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3 Ways to Protect Your Child from a Concussion

Every parent knows that it’s impossible to protect your children from the occasional scratch, scrape, bump, or bruise. But when it comes to protecting them from concussions, no measure is too much.

Below, Troy Norton, Outpatient Operations Manager at Bryn Mawr Rehab Hospital, offers tips to parents on how they can take an active role in preventing concussions.

1. Know the symptoms of a concussion.

Even if you think you’d be able to detect a concussion from a mile away, it never hurts to refresh your memory of what symptoms to look for after your child has a fall or a tough tackle during practice. Some of the most common symptoms include headache, fatigue, visual disturbances, balance disturbances, memory and concentration difficulties, sleep disturbance, and emotional problems. Talk to your son or daughter about these symptoms, too, so that they can alert a coach or trainer if you’re not around. Learn more about concussion symptoms and treatment.

2. Get the gear.
You wouldn’t send your son or daughter off without a new pair of cleats or their uniform, so don’t let them practice without a helmet, either. Properly-fitted helmets are the first defense against a concussion or head injury. Talk to an athletic trainer about how to find a helmet that’s the perfect fit. While you’re looking for helmets, don’t forget a mouth guard, too. This important, but often overlooked, piece of equipment can absorb some of the impact if a player is hit near the chin or jaw.

3. Follow the rules.
Whether you’re the coach, the referee, or the parent at a sporting event, it’s your job to blow the whistle on any unfair tackles or hits. Teach your athletes the importance of proper hitting technique, like leading with the body instead of the head when you’re on the field.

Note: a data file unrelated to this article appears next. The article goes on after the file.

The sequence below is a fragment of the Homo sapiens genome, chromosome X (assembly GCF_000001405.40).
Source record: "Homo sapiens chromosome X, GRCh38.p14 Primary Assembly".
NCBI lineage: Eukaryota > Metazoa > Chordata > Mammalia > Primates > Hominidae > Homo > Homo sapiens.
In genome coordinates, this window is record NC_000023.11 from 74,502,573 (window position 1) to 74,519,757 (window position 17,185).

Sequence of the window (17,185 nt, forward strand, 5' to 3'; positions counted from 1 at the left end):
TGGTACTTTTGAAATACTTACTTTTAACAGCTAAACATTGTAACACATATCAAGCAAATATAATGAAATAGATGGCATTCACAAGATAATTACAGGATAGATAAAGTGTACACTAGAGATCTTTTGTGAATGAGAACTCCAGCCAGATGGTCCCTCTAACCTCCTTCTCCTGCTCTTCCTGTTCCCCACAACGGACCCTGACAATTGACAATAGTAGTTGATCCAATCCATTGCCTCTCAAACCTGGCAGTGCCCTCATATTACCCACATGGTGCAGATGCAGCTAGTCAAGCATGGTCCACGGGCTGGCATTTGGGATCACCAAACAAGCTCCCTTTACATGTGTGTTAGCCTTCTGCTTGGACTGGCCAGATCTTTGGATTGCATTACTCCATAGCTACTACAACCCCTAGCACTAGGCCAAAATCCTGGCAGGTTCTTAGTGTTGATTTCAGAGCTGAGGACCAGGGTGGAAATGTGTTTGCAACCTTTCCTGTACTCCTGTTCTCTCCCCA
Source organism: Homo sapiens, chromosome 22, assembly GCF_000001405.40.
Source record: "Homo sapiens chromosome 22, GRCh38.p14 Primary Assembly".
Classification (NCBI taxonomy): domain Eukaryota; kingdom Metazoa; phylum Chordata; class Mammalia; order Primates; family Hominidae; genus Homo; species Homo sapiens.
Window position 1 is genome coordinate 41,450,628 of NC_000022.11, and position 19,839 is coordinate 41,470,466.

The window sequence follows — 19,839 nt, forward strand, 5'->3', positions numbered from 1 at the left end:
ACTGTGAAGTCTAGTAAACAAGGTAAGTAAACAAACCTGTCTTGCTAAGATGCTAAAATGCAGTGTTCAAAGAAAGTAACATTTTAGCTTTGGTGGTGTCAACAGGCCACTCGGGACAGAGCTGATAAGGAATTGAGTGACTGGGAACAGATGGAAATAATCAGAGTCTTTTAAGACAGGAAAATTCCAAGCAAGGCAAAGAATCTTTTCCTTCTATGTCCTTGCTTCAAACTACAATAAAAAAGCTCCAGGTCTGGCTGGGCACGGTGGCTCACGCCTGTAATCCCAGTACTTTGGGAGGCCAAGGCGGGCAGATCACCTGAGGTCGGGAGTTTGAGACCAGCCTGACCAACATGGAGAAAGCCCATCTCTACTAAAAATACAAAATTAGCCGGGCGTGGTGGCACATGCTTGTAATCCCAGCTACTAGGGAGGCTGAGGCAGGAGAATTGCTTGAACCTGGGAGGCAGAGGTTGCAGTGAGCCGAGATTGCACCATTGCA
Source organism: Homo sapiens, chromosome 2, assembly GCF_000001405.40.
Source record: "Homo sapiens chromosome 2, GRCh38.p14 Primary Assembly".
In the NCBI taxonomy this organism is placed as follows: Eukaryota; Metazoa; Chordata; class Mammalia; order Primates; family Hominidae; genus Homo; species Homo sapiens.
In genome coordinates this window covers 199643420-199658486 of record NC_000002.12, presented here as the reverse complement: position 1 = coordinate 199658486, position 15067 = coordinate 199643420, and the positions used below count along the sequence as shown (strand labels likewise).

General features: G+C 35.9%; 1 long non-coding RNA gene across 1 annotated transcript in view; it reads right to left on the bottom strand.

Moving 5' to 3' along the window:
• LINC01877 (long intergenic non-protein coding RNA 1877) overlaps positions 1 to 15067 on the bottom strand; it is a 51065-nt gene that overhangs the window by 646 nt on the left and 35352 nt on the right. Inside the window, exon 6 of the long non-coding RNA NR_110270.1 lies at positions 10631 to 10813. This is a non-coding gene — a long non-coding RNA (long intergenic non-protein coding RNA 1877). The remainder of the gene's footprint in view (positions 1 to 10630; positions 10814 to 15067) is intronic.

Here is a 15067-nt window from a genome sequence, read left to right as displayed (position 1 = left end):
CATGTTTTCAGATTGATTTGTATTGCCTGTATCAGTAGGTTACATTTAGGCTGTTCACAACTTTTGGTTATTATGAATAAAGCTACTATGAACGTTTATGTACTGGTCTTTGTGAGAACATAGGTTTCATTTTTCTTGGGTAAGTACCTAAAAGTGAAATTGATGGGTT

Remember that if you suspect that your child or athlete has suffered a concussion or exhibits any symptoms of a concussion, you are obligated to remove them from the game or activity and seek medical attention immediately. As the saying goes: It’s better to be safe than sorry. All athletes that have had a concussion will need clearance to return to play by a trained medical professional.

 
Posted by Main Line Health on 8/29/2013 9:52:06 AM
Read more articles about: Concussions, Bryn_Mawr_Rehab_Hospital

3 Ways to Protect Your Child from a Concussion

Every parent knows that it’s impossible to protect your children from the occasional scratch, scrape, bump, or bruise. But when it comes to protecting them from concussions, no measure is too much.

Below, Troy Norton, Outpatient Operations Manager at Bryn Mawr Rehab Hospital, offers tips to parents on how they can take an active role in preventing concussions.

1. Know the symptoms of a concussion.

Even if you think you’d be able to detect a concussion from a mile away, it never hurts to refresh your memory of what symptoms to look for after your child has a fall or a tough tackle during practice. Some of the most common symptoms include headache, fatigue, visual disturbances, balance disturbances, memory and concentration difficulties, sleep disturbance, and emotional problems. Talk to your son or daughter about these symptoms, too, so that they can alert a coach or trainer if you’re not around. Learn more about concussion symptoms and treatment.

2. Get the gear.
You wouldn’t send your son or daughter off without a new pair of cleats or their uniform, so don’t let them practice without a helmet, either. Properly-fitted helmets are the first defense against a concussion or head injury. Talk to an athletic trainer about how to find a helmet that’s the perfect fit. While you’re looking for helmets, don’t forget a mouth guard, too. This important, but often overlooked, piece of equipment can absorb some of the impact if a player is hit near the chin or jaw.

3. Follow the rules.
Whether you’re the coach, the referee, or the parent at a sporting event, it’s your job to blow the whistle on any unfair tackles or hits. Teach your athletes the importance of proper hitting technique, like leading with the body instead of the head when you’re on the field.

Remember that if you suspect that your child or athlete has suffered a concussion or exhibits any symptoms of a concussion, you are obligated to remove them from the game or activity and seek medical attention immediately. As the saying goes: It’s better to be safe than sorry. All athletes that have had a concussion will need clearance to return to play by a trained medical professional.

 
Posted by Main Line Health on 8/29/2013 9:52:06 AM
Read more articles about: Concussions, Bryn_Mawr_Rehab_Hospital
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